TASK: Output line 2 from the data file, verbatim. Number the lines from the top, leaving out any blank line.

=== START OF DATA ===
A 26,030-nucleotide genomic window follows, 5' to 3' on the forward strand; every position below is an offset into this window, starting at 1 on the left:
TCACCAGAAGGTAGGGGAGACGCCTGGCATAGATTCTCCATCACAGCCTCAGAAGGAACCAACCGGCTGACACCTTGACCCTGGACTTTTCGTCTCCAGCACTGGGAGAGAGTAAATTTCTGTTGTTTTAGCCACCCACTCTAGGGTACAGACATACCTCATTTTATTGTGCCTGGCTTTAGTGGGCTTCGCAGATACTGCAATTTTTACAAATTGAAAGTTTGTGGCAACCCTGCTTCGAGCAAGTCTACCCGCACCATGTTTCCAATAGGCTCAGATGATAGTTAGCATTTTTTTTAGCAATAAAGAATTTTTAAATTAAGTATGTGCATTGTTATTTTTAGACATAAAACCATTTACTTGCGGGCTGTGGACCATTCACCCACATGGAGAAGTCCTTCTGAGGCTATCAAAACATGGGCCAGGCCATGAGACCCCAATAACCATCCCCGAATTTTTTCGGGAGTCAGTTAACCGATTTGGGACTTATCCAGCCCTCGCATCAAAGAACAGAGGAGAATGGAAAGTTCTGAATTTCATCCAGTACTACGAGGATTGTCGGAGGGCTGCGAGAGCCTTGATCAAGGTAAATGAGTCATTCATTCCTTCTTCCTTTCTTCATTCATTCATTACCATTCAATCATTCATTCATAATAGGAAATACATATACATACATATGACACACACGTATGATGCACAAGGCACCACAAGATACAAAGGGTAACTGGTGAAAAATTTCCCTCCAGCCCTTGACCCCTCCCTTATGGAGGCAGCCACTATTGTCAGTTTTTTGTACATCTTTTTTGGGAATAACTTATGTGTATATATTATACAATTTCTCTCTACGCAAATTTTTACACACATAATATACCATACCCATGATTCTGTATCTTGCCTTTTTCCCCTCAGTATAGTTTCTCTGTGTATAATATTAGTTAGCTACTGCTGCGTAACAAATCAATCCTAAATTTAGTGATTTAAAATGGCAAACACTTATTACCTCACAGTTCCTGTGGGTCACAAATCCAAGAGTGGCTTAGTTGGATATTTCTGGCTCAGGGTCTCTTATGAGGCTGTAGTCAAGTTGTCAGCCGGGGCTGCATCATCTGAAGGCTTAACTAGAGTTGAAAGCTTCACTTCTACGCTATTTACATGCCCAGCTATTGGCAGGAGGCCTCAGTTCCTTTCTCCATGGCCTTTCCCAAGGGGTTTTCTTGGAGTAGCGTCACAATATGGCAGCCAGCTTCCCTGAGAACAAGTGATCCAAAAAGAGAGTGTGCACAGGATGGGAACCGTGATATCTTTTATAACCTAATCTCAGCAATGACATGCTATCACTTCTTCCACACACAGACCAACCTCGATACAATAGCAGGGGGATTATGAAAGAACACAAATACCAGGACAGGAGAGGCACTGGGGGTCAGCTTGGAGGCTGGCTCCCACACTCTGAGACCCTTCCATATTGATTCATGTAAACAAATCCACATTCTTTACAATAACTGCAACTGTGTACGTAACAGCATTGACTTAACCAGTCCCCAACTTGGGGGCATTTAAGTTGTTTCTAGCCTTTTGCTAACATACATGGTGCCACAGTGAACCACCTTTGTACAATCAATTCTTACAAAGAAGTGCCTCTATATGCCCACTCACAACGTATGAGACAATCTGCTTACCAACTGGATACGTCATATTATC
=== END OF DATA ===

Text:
TCACCAGAAGGTAGGGGAGACGCCTGGCATAGATTCTCCATCACAGCCTCAGAAGGAACCAACCGGCTGACACCTTGACCCTGGACTTTTCGTCTCCAGCACTGGGAGAGAGTAAATTTCTGTTGTTTTAGCCACCCACTCTAGGGTACAGACATACCTCATTTTATTGTGCCTGGCTTTAGTGGGCTTCGCAGATACTGCAATTTTTACAAATTGAAAGTTTGTGGCAACCCTGCTTCGAGCAAGTCTACCCGCACCATGTTTCCAATAGGCTCAGATGATAGTTAGCATTTTTTTTAGCAATAAAGAATTTTTAAATTAAGTATGTGCATTGTTATTTTTAGACATAAAACCATTTACTTGCGGGCTGTGGACCATTCACCCACATGGAGAAGTCCTTCTGAGGCTATCAAAACATGGGCCAGGCCATGAGACCCCAATAACCATCCCCGAATTTTTTCGGGAGTCAGTTAACCGATTTGGGACTTATCCAGCCCTCGCATCAAAGAACAGAGGAGAATGGAAAGTTCTGAATTTCATCCAGTACTACGAGGATTGTCGGAGGGCTGCGAGAGCCTTGATCAAGGTAAATGAGTCATTCATTCCTTCTTCCTTTCTTCATTCATTCATTACCATTCAATCATTCATTCATAATAGGAAATACATATACATACATATGACACACACGTATGATGCACAAGGCACCACAAGATACAAAGGGTAACTGGTGAAAAATTTCCCTCCAGCCCTTGACCCCTCCCTTATGGAGGCAGCCACTATTGTCAGTTTTTTGTACATCTTTTTTGGGAATAACTTATGTGTATATATTATACAATTTCTCTCTACGCAAATTTTTACACACATAATATACCATACCCATGATTCTGTATCTTGCCTTTTTCCCCTCAGTATAGTTTCTCTGTGTATAATATTAGTTAGCTACTGCTGCGTAACAAATCAATCCTAAATTTAGTGATTTAAAATGGCAAACACTTATTACCTCACAGTTCCTGTGGGTCACAAATCCAAGAGTGGCTTAGTTGGATATTTCTGGCTCAGGGTCTCTTATGAGGCTGTAGTCAAGTTGTCAGCCGGGGCTGCATCATCTGAAGGCTTAACTAGAGTTGAAAGCTTCACTTCTACGCTATTTACATGCCCAGCTATTGGCAGGAGGCCTCAGTTCCTTTCTCCATGGCCTTTCCCAAGGGGTTTTCTTGGAGTAGCGTCACAATATGGCAGCCAGCTTCCCTGAGAACAAGTGATCCAAAAAGAGAGTGTGCACAGGATGGGAACCGTGATATCTTTTATAACCTAATCTCAGCAATGACATGCTATCACTTCTTCCACACACAGACCAACCTCGATACAATAGCAGGGGGATTATGAAAGAACACAAATACCAGGACAGGAGAGGCACTGGGGGTCAGCTTGGAGGCTGGCTCCCACACTCTGAGACCCTTCCATATTGATTCATGTAAACAAATCCACATTCTTTACAATAACTGCAACTGTGTACGTAACAGCATTGACTTAACCAGTCCCCAACTTGGGGGCATTTAAGTTGTTTCTAGCCTTTTGCTAACATACATGGTGCCACAGTGAACCACCTTTGTACAATCAATTCTTACAAAGAAGTGCCTCTATATGCCCACTCACAACGTATGAGACAATCTGCTTACCAACTGGATACGTCATATTATC